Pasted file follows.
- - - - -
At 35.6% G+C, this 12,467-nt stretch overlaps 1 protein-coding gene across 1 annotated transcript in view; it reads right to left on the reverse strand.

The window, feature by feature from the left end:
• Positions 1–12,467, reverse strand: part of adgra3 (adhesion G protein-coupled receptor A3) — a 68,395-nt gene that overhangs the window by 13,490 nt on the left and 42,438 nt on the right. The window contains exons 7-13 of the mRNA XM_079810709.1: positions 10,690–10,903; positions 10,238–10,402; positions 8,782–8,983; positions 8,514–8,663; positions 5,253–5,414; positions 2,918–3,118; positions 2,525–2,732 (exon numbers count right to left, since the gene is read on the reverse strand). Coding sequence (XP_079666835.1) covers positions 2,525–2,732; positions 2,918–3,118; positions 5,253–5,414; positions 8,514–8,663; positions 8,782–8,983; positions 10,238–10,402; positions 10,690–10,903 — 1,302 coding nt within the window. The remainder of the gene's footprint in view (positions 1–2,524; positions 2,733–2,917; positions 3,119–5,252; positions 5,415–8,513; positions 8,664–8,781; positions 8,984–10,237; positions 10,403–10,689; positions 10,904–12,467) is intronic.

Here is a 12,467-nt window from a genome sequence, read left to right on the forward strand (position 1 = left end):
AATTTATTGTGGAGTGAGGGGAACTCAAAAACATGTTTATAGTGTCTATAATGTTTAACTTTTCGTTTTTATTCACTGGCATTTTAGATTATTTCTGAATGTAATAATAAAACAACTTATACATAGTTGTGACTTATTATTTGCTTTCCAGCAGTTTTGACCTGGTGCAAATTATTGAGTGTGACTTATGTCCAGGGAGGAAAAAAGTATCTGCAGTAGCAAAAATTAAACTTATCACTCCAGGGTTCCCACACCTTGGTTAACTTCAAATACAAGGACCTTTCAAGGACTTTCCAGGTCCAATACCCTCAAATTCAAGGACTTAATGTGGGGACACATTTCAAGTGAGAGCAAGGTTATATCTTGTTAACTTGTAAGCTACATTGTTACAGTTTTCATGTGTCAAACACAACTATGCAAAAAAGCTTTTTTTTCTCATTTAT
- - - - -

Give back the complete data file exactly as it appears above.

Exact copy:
At 35.6% G+C, this 12,467-nt stretch overlaps 1 protein-coding gene across 1 annotated transcript in view; it reads right to left on the reverse strand.

The window, feature by feature from the left end:
• Positions 1–12,467, reverse strand: part of adgra3 (adhesion G protein-coupled receptor A3) — a 68,395-nt gene that overhangs the window by 13,490 nt on the left and 42,438 nt on the right. The window contains exons 7-13 of the mRNA XM_079810709.1: positions 10,690–10,903; positions 10,238–10,402; positions 8,782–8,983; positions 8,514–8,663; positions 5,253–5,414; positions 2,918–3,118; positions 2,525–2,732 (exon numbers count right to left, since the gene is read on the reverse strand). Coding sequence (XP_079666835.1) covers positions 2,525–2,732; positions 2,918–3,118; positions 5,253–5,414; positions 8,514–8,663; positions 8,782–8,983; positions 10,238–10,402; positions 10,690–10,903 — 1,302 coding nt within the window. The remainder of the gene's footprint in view (positions 1–2,524; positions 2,733–2,917; positions 3,119–5,252; positions 5,415–8,513; positions 8,664–8,781; positions 8,984–10,237; positions 10,403–10,689; positions 10,904–12,467) is intronic.

Here is a 12,467-nt window from a genome sequence, read left to right on the forward strand (position 1 = left end):
AATTTATTGTGGAGTGAGGGGAACTCAAAAACATGTTTATAGTGTCTATAATGTTTAACTTTTCGTTTTTATTCACTGGCATTTTAGATTATTTCTGAATGTAATAATAAAACAACTTATACATAGTTGTGACTTATTATTTGCTTTCCAGCAGTTTTGACCTGGTGCAAATTATTGAGTGTGACTTATGTCCAGGGAGGAAAAAAGTATCTGCAGTAGCAAAAATTAAACTTATCACTCCAGGGTTCCCACACCTTGGTTAACTTCAAATACAAGGACCTTTCAAGGACTTTCCAGGTCCAATACCCTCAAATTCAAGGACTTAATGTGGGGACACATTTCAAGTGAGAGCAAGGTTATATCTTGTTAACTTGTAAGCTACATTGTTACAGTTTTCATGTGTCAAACACAACTATGCAAAAAAGCTTTTTTTTCTCATTTAT